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Method for a zero page accelerator Disclosure Number: IPCOM000005820D
Publication Date: 2001-Nov-08
Document File: 6 page(s) / 103K

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The Prior Art Database


Disclosed is a method for a zero page accelerator. Benefits include improved system performance

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Method for a zero page accelerator

Disclosed is a method for a zero page accelerator. Benefits include improved system performance


              Most modern operating systems implement multiprocessing (ability to run multiple applications simultaneously) and paging (granular translation of linear addresses to physical addresses). Within this context, several optimizations are made by operating system (OS) software to accelerate certain tasks using the unique properties of paging. One of these optimizations is the zero page optimization.

              When a memory allocation is made by an application, the OS must immediately supply the requested amount of memory to the application. In some cases, the request may be very large (hundreds of megabytes or more). If this large allocation is actually performed, thousands of physical memory pages are consumed and significant CPU time is spent initializing (clearing contents to 0) these pages. Figure 1 depicts a 40 KB allocation (ten 4 KB pages) that has been allocated and immediately mapped to ten physical pages. The entire allocation is then cleared before returning it to the application.

              If the allocation in Figure 1 were large enough, numerous physical memory pages would be ripped from other active processes to satisfy the request. When this happens, those processes' working sets (critical sets of memory pages) are removed from memory and performance is severely impacted. Performance is regained when the application processes as though the entire allocation has been completed up front, when in reality it has not. This apparent allocation is the result of mapping all pages of the allocation to a single read‐only zero page. The application may read any page of the allocation and function as though theOS has allocated and cleared the page, as depicted in Figure 2.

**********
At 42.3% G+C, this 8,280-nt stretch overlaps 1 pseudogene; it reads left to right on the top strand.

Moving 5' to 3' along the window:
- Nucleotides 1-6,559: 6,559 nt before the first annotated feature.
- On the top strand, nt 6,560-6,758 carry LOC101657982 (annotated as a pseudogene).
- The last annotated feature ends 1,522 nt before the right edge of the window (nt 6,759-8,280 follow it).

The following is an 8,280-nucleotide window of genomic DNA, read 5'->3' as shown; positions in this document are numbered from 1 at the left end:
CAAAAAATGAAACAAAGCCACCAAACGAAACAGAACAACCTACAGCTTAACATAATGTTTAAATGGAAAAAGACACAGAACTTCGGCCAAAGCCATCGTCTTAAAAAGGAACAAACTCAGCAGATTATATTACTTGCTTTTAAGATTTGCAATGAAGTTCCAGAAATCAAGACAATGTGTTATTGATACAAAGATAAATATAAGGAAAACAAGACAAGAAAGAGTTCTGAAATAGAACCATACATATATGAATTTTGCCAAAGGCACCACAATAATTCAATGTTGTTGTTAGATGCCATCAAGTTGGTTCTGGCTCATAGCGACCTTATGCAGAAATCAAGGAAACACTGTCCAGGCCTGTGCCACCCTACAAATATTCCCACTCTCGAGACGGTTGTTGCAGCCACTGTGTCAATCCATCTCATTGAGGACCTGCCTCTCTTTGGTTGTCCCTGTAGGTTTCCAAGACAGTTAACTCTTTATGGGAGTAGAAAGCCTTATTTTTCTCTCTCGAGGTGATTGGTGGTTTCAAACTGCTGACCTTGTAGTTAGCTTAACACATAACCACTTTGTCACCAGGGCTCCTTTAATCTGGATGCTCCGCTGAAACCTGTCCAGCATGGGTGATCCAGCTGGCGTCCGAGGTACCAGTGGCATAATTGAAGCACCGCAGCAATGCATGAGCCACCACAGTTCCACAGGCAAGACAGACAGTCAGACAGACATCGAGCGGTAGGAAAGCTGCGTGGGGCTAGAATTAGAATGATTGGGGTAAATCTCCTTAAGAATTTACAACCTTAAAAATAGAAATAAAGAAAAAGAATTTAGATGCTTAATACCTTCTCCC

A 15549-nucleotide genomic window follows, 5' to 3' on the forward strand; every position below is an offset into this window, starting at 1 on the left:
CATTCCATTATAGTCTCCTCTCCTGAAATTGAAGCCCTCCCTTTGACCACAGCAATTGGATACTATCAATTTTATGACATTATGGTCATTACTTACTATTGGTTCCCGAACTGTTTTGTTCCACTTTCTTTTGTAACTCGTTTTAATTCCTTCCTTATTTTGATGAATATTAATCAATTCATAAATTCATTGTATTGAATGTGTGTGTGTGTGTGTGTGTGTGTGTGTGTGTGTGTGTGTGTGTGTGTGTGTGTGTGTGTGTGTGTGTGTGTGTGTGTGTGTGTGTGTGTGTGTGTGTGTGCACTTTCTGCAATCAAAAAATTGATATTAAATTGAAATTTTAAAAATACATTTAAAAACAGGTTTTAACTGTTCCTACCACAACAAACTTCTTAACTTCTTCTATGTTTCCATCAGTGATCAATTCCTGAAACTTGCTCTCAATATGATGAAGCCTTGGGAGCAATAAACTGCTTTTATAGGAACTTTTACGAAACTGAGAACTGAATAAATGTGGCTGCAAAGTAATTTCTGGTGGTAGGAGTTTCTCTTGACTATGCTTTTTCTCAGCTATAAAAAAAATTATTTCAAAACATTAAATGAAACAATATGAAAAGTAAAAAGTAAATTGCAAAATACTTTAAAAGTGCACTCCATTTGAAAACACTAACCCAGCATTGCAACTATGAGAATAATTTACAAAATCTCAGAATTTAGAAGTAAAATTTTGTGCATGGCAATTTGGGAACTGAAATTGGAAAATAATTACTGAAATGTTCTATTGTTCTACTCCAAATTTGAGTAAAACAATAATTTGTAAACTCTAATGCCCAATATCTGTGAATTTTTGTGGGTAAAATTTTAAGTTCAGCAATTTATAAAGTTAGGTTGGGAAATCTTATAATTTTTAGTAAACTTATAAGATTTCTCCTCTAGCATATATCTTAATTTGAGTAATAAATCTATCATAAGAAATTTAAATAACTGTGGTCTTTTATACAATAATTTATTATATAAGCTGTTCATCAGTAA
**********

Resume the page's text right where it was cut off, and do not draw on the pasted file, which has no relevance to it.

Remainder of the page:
Only when the application writes to a page in the allocation, does the OS allocate a new physical page of memory and re‐assign the address to the new page. In this way, the large allocation is broken‐up and made in small increments, as the application demands, instead of all at once. The read‐only mapping to the zero page causing a page‐fault facilitates this operation. Figure 3 shows the zero page allocation of Figure 2 after the application has written to the 10th page.

              Operating systems implement the zero page optimization for three reasons: performance, reliability, and security.

              Performance is improved because large memory requests are not immediately allocated and cleared. The allocation and clearing process would require the operating system to claim all physical pages necessary to map the entire allocation clear (set to 0) the entire allocation. This process would consume much processor bandwidth, may thrash the level 1 (L1) and level 2 (L2) data caches, and may steal the working set of pages away from other processes. All other processes would page fault numerous times as they reclaim their working set of pages.

              Reliability is improved because al...